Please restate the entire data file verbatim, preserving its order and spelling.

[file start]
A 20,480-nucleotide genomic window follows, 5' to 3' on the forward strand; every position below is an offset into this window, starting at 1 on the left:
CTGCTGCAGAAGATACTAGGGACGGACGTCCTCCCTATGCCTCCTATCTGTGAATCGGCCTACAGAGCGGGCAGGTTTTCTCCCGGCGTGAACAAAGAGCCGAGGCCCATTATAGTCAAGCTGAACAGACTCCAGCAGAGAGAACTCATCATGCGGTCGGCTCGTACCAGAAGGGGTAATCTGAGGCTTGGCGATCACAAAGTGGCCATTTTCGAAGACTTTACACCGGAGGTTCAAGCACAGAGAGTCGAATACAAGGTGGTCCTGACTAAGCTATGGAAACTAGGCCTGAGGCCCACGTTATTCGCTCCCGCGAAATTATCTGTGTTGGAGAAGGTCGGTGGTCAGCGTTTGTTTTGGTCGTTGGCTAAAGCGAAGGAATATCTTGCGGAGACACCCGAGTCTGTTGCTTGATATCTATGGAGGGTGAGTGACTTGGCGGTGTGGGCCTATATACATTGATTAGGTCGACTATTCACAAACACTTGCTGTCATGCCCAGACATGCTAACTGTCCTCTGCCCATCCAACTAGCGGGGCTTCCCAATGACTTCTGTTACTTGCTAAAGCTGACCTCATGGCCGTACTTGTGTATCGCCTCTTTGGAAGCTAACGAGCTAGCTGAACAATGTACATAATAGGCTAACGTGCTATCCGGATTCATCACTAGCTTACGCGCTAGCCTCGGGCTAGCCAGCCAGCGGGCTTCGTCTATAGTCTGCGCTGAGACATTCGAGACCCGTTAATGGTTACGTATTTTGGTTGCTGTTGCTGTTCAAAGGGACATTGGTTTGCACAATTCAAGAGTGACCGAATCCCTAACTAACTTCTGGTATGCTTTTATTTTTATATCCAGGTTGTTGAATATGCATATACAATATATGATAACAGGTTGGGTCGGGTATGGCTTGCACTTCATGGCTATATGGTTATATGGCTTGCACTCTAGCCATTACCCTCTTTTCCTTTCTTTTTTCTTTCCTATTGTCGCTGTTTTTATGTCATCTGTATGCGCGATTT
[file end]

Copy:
A 20,480-nucleotide genomic window follows, 5' to 3' on the forward strand; every position below is an offset into this window, starting at 1 on the left:
CTGCTGCAGAAGATACTAGGGACGGACGTCCTCCCTATGCCTCCTATCTGTGAATCGGCCTACAGAGCGGGCAGGTTTTCTCCCGGCGTGAACAAAGAGCCGAGGCCCATTATAGTCAAGCTGAACAGACTCCAGCAGAGAGAACTCATCATGCGGTCGGCTCGTACCAGAAGGGGTAATCTGAGGCTTGGCGATCACAAAGTGGCCATTTTCGAAGACTTTACACCGGAGGTTCAAGCACAGAGAGTCGAATACAAGGTGGTCCTGACTAAGCTATGGAAACTAGGCCTGAGGCCCACGTTATTCGCTCCCGCGAAATTATCTGTGTTGGAGAAGGTCGGTGGTCAGCGTTTGTTTTGGTCGTTGGCTAAAGCGAAGGAATATCTTGCGGAGACACCCGAGTCTGTTGCTTGATATCTATGGAGGGTGAGTGACTTGGCGGTGTGGGCCTATATACATTGATTAGGTCGACTATTCACAAACACTTGCTGTCATGCCCAGACATGCTAACTGTCCTCTGCCCATCCAACTAGCGGGGCTTCCCAATGACTTCTGTTACTTGCTAAAGCTGACCTCATGGCCGTACTTGTGTATCGCCTCTTTGGAAGCTAACGAGCTAGCTGAACAATGTACATAATAGGCTAACGTGCTATCCGGATTCATCACTAGCTTACGCGCTAGCCTCGGGCTAGCCAGCCAGCGGGCTTCGTCTATAGTCTGCGCTGAGACATTCGAGACCCGTTAATGGTTACGTATTTTGGTTGCTGTTGCTGTTCAAAGGGACATTGGTTTGCACAATTCAAGAGTGACCGAATCCCTAACTAACTTCTGGTATGCTTTTATTTTTATATCCAGGTTGTTGAATATGCATATACAATATATGATAACAGGTTGGGTCGGGTATGGCTTGCACTTCATGGCTATATGGTTATATGGCTTGCACTCTAGCCATTACCCTCTTTTCCTTTCTTTTTTCTTTCCTATTGTCGCTGTTTTTATGTCATCTGTATGCGCGATTT